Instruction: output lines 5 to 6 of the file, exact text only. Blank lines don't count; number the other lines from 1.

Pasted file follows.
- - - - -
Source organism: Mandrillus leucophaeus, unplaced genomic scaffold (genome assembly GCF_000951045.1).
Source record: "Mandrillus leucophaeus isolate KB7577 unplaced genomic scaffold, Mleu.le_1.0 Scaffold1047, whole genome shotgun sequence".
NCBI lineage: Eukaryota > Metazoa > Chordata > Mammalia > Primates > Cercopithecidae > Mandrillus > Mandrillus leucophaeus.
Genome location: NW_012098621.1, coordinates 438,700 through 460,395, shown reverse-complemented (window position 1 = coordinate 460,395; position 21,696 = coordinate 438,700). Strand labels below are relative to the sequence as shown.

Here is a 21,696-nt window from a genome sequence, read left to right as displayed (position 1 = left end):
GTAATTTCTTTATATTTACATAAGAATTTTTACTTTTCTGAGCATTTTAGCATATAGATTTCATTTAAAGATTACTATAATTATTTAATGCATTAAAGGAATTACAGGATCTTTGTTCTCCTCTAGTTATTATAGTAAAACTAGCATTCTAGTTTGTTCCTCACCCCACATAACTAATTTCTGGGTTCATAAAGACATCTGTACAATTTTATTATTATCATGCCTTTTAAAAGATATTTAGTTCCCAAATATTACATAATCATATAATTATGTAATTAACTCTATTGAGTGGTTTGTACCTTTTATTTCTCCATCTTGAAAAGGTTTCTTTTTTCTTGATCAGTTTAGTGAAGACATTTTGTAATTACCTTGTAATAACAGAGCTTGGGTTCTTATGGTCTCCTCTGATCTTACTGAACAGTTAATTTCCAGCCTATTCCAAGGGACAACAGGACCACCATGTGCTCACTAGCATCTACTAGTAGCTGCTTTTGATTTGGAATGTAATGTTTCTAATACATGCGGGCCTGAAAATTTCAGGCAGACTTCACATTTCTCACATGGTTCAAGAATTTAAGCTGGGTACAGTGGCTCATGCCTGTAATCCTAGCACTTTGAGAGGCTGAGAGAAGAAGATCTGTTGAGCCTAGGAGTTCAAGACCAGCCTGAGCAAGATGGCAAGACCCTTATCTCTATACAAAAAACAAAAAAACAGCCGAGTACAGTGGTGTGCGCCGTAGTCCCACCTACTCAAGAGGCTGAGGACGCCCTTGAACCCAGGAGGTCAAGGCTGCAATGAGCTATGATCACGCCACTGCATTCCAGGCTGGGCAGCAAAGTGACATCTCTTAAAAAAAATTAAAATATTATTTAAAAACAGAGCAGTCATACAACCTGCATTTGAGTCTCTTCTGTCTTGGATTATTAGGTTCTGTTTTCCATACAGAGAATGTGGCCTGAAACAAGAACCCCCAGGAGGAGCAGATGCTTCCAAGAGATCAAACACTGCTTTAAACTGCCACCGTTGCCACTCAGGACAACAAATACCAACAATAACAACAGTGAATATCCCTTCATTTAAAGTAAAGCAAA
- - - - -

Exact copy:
Here is a 21,696-nt window from a genome sequence, read left to right as displayed (position 1 = left end):
GTAATTTCTTTATATTTACATAAGAATTTTTACTTTTCTGAGCATTTTAGCATATAGATTTCATTTAAAGATTACTATAATTATTTAATGCATTAAAGGAATTACAGGATCTTTGTTCTCCTCTAGTTATTATAGTAAAACTAGCATTCTAGTTTGTTCCTCACCCCACATAACTAATTTCTGGGTTCATAAAGACATCTGTACAATTTTATTATTATCATGCCTTTTAAAAGATATTTAGTTCCCAAATATTACATAATCATATAATTATGTAATTAACTCTATTGAGTGGTTTGTACCTTTTATTTCTCCATCTTGAAAAGGTTTCTTTTTTCTTGATCAGTTTAGTGAAGACATTTTGTAATTACCTTGTAATAACAGAGCTTGGGTTCTTATGGTCTCCTCTGATCTTACTGAACAGTTAATTTCCAGCCTATTCCAAGGGACAACAGGACCACCATGTGCTCACTAGCATCTACTAGTAGCTGCTTTTGATTTGGAATGTAATGTTTCTAATACATGCGGGCCTGAAAATTTCAGGCAGACTTCACATTTCTCACATGGTTCAAGAATTTAAGCTGGGTACAGTGGCTCATGCCTGTAATCCTAGCACTTTGAGAGGCTGAGAGAAGAAGATCTGTTGAGCCTAGGAGTTCAAGACCAGCCTGAGCAAGATGGCAAGACCCTTATCTCTATACAAAAAACAAAAAAACAGCCGAGTACAGTGGTGTGCGCCGTAGTCCCACCTACTCAAGAGGCTGAGGACGCCCTTGAACCCAGGAGGTCAAGGCTGCAATGAGCTATGATCACGCCACTGCATTCCAGGCTGGGCAGCAAAGTGACATCTCTTAAAAAAAATTAAAATATTATTTAAAAACAGAGCAGTCATACAACCTGCATTTGAGTCTCTTCTGTCTTGGATTATTAGGTTCTGTTTTCCATACAGAGAATGTGGCCTGAAACAAGAACCCCCAGGAGGAGCAGATGCTTCCAAGAGATCAAACACTGCTTTAAACTGCCACCGTTGCCACTCAGGACAACAAATACCAACAATAACAACAGTGAATATCCCTTCATTTAAAGTAAAGCAAA